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East Street School
Hicksville, New York
Future Corps Project
"Hug A Bear" for Hugs Across America
The students, parents and faculty all shared in this Future Corp Project, "Hug a Bear." This organization reaches out to comfort children in crisis. In eight days, we were able to collect $925 which allowed us to purchase 185 bears for these children.
MYRTLE BEACH, SC (WMBF) - The raging wildfires in Horry County are forcing more people out of their homes as flames encroach upon Carolina Forest.
Fire officials told WMBF News that the entire area of Carolina Bays has been evacuated, and The Farm subdivision is on a voluntary evacuation.
Earlier, officials in North Myrtle Beach say at least 69 homes have been destroyed in North Myrtle Beach as a 15,000 acre wildfire continues to spread throughout northeastern Horry County.
North Myrtle Beach Mayor Marilyn Hatley says in addition to the 69 destroyed homes, 29 have also been severely damaged. 45 teddy bears are on the way to comfort the children of families sheltered in the Aquatic and Fitness Center of North Myrtle Beach. Heather Smith confirms that the children are left with nothing, and are so frightened.
The current humanitarian mission will take the ship to seven Latin American and Caribbean nations, including Antigua, Colombia, the Dominican Republic, El Salvador, Nicaragua and Panama.
Its medical capabilities seem endless: 12 spotless operating rooms for its 20 surgeons, five dental rooms, the most modern scanners and MRIs around, 5,000 units of blood, 1,000 beds and enough boats and helicopters to transport hundreds of patients a day.
The last similar mission for the ship was in 2007. The USNS Comfort is one of only two such ships under the U.S. arsenal. The other is the USNS Mercy, based in San Diego.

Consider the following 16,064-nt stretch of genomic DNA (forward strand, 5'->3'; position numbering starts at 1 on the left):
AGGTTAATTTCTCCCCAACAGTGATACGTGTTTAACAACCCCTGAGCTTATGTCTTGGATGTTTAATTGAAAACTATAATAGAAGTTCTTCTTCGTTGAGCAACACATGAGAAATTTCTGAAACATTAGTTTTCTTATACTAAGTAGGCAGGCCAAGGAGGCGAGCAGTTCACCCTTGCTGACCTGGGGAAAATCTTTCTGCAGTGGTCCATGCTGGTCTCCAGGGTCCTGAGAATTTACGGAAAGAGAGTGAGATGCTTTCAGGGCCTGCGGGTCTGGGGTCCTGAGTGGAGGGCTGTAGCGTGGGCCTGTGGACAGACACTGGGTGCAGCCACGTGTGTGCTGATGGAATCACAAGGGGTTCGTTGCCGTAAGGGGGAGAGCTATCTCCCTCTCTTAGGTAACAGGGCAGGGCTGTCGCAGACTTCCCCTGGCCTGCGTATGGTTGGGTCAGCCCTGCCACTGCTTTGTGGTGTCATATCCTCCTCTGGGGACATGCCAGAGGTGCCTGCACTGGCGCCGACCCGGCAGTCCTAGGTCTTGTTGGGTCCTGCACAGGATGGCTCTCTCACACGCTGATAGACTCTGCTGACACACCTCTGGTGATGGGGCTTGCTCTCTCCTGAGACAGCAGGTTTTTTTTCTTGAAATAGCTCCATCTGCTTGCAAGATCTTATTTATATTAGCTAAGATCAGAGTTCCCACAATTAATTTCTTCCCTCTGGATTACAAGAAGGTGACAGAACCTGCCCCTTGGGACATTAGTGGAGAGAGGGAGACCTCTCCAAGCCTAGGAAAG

Also aboard the ship Saturday were 500 teddy bears. No one was quite sure where they were going, but everyone seemed to know where they came from.
A group of girls from the sorority house Phi Sigma Sigma at Florida International University brought them ship side, packed in boxes. Phi Sigma Sigma is a Chapter of Hugs Across America, a not for profit organization that provides teddies for children in crisis.
The bears were all donated, said FIU senior Catherine Vallin, 21.
''We love to give back,'' she added.
PORT-au-PRINCE, Haiti (NNS) -- Haiti's prime minister arrived aboard hospital ship USNS Comfort (T-AH 20) April 11 to thank the crew for coming to Haiti to provide medical, dental, veterinary and engineering assistance.
Prime Minister Michele Pierre-Louis and her staff were shown Comfort's state-of-the-art equipment and asked questions of the ship's medical staff. Pierre-Louis also met with fellow Haitians awaiting treatment, and had the opportunity to give Hugs Across America teddies to children awaiting care.
Comfort is in Haiti as part of a four- month humanitarian and civic assistance mission to Latin America and the Caribbean region in support of Continuing Promise 2009.
It is said by Haitian officials that, "There is so much uncontrolled violence associated with gang activity in this part of the country. We provide medical care for up to twelve people a day coming in with gashes, cuts, burns, and machete wounds. The resources we are receiving will sustain our medical supply for over a year to enable care for people after Continuing Promise '09 departs Haiti. Now the Citi Soleil community will understand clearly that Americans are willing to help," said Fritzner. "Everyone is talking about CP09 here. Seeing people in uniform used to be something they feared and now they realize that they are here to help."
Both the American Red Cross of Fargo and the Salvation Army requested teddy bears (over 150) for the families displaced by flood waters from the Red River. We were told that thousands of shivering, tired residents got out while they could and others prayed that miles of sandbagged levees would hold Friday as the surging Red River threatened to unleash the biggest flood North Dakota's largest city has ever seen.
The agonizing decision to stay or go came as the final hours ticked down before an expected crest Saturday evening, when the ice-laden river could climb as high as 43 feet, nearly 3 feet higher than the record set 112 years ago.
Snow compounded the problem according to Cathleen Howe of the Red Cross Disaster Relief Team. The river could continue to rise and those in shelters would not be permitted back in their homes. These are difficult times particularly for children.